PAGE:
Singer Charity Runner Raised $60,000 for Children’s Angkor Hospital

Oun Batham, a Cambodian original singer also known as “Sai” has just finished a charity run to save the lives of children from cancer. Photo: SAI Facebook

PHNOM PENH – A Cambodian singer ran 303 kilometers and raised more than $60,000 in donations for the Angkor Hospital for Children, to help the health institution wrap up its operating budget of $5.1million in 2022.

Oun Batham, a Cambodian original singer also known as “Sai” has just finished a charity run to save the lives of children from cancer.

Through his “400,000-step run” initiative, he ran 303 kilometers from the Union of Youth Federations of Cambodia in Phnom Penh to reach Siem Reap, along National Road 6. He departed on Oct. 22 and arrived on Oct. 30, a day ahead of his original plan.

Along the way, he collected more than $60,000 in donations from citizens and received much appreciation from the public and Siem Reap provincial officers.

While Sai’s fundraising is undoubtedly supporting the hospital, it is unlikely to be enough to allow the institution to make ends meet.

Based on its Impact Report released in October 2022, the Angkor Hospital for Children forecasts a total expenditure of $4.767 million in 2022, while its available budget for the year was $4.01 million at the end of September.

“We still have $750,000 to raise to meet our costs,” noted the report.

From January to September 2022, it used $3.45 million in operation costs, of which holistic support programs and specialized and general pediatric care accounted for two-thirds.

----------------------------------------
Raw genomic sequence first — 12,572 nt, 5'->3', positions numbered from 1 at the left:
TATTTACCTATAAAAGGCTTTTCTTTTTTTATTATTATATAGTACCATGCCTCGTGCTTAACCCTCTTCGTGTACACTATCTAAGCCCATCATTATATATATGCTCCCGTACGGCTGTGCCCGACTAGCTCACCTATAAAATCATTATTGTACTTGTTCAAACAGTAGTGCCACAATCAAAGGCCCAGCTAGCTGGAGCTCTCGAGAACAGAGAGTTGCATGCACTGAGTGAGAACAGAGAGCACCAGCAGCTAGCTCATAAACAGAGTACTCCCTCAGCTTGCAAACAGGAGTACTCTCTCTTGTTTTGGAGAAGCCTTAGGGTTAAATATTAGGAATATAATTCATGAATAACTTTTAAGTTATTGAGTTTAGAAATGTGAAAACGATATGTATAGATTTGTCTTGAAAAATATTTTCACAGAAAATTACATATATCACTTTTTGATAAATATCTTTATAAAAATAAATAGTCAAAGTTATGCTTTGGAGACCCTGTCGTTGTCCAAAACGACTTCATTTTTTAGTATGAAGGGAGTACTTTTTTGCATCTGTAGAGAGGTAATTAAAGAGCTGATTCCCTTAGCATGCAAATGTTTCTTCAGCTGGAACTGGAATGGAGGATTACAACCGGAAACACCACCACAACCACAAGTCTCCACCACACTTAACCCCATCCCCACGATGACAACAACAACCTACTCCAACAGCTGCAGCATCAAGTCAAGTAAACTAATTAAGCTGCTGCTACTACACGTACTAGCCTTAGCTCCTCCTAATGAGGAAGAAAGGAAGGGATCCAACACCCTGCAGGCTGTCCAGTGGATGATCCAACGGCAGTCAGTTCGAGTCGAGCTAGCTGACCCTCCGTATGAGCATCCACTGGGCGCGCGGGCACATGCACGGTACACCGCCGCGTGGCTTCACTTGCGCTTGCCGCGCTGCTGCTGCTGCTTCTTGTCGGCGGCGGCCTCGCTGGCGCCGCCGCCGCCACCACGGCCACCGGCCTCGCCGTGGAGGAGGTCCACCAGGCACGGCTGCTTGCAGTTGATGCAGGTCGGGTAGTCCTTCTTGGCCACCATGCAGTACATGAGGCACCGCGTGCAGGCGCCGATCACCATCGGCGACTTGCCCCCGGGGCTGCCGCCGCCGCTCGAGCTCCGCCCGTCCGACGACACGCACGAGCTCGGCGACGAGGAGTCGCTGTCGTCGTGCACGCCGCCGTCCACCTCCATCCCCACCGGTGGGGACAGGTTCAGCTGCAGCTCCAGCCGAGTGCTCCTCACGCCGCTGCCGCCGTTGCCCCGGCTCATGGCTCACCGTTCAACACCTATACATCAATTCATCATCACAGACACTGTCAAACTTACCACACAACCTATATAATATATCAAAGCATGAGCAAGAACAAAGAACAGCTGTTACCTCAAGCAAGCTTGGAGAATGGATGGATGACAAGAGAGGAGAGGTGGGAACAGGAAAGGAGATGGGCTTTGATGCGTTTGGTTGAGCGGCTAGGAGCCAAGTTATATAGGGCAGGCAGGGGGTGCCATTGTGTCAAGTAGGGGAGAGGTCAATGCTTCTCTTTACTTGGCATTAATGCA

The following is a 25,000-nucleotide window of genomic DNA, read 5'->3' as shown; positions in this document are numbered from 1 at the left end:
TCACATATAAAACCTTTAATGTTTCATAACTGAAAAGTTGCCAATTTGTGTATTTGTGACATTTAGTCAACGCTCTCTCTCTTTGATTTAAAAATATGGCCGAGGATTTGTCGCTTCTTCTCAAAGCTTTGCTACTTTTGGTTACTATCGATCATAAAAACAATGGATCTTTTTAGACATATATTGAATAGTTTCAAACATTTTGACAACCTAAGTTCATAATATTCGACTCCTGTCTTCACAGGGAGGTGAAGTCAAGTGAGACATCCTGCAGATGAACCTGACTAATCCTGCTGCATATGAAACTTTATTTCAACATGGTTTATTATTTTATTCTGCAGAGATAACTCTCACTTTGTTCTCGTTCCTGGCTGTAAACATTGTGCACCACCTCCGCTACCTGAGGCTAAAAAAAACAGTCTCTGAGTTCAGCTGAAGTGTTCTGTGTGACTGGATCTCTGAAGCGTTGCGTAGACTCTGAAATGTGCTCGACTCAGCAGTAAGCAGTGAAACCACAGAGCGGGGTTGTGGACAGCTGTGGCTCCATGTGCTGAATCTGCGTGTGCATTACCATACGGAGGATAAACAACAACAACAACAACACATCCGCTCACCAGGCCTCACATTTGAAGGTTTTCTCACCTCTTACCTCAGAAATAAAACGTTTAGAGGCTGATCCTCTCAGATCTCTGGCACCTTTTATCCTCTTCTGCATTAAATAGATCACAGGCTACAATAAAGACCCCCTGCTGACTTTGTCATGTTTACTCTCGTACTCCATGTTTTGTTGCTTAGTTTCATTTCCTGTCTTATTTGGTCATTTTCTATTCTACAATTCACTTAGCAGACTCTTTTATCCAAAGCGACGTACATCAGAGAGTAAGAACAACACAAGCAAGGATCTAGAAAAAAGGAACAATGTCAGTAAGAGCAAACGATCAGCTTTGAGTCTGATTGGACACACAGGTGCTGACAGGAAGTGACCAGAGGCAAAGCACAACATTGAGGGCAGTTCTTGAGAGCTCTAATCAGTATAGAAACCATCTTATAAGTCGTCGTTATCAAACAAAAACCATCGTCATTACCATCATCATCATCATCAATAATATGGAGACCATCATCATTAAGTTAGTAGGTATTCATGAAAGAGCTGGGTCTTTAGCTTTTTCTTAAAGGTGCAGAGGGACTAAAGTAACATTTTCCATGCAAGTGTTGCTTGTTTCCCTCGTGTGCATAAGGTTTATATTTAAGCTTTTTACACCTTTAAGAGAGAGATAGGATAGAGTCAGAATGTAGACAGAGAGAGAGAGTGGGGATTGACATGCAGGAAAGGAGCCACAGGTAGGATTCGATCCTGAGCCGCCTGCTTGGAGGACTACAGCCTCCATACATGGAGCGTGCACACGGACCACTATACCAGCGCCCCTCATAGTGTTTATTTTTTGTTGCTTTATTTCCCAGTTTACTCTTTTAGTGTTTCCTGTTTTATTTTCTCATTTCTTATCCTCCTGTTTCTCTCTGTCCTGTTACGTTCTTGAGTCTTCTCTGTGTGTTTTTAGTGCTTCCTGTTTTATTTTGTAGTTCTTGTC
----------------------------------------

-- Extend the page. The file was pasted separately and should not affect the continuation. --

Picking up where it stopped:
From April to September 2022, the hospital treated 40,575 patients, of which 7,496 received specialty services. It also provided training sessions to 113,440 caregivers, health center staff, school children, or other community members and allowed more than 16,000 staff members to attend professional education sessions.

Ing Kimleang, Siem Reap province’s deputy governor thanked the singer for his dedication to the cause, which reflects a spirit of solidarity and supports children’s health, he said.

The deputy governor added that Sai’s commitment will be a model for other young Cambodians who want to contribute to the country according to their ability.

“Every citizen in the society should be part of the solution, no matter how big or small is the problem,” Kimleang said. “Funding the Angkor Hospital for Children is a generous act of great meaning and compassion for the lives of children in Cambodia,” he added.

Hun Many, the president of the Union of Youth Federations of Cambodia (UYFC) appreciated Sai’s mission to run for helping Children be cured of cancer at the Angkor Hospital for Children.

Donations to Sai have helped Cambodian children receive free treatment at the hospital, he said.

“All of this shows the opportunity and support of the UYFC for the younger generation who are willing to contribute back to their society,” he said.

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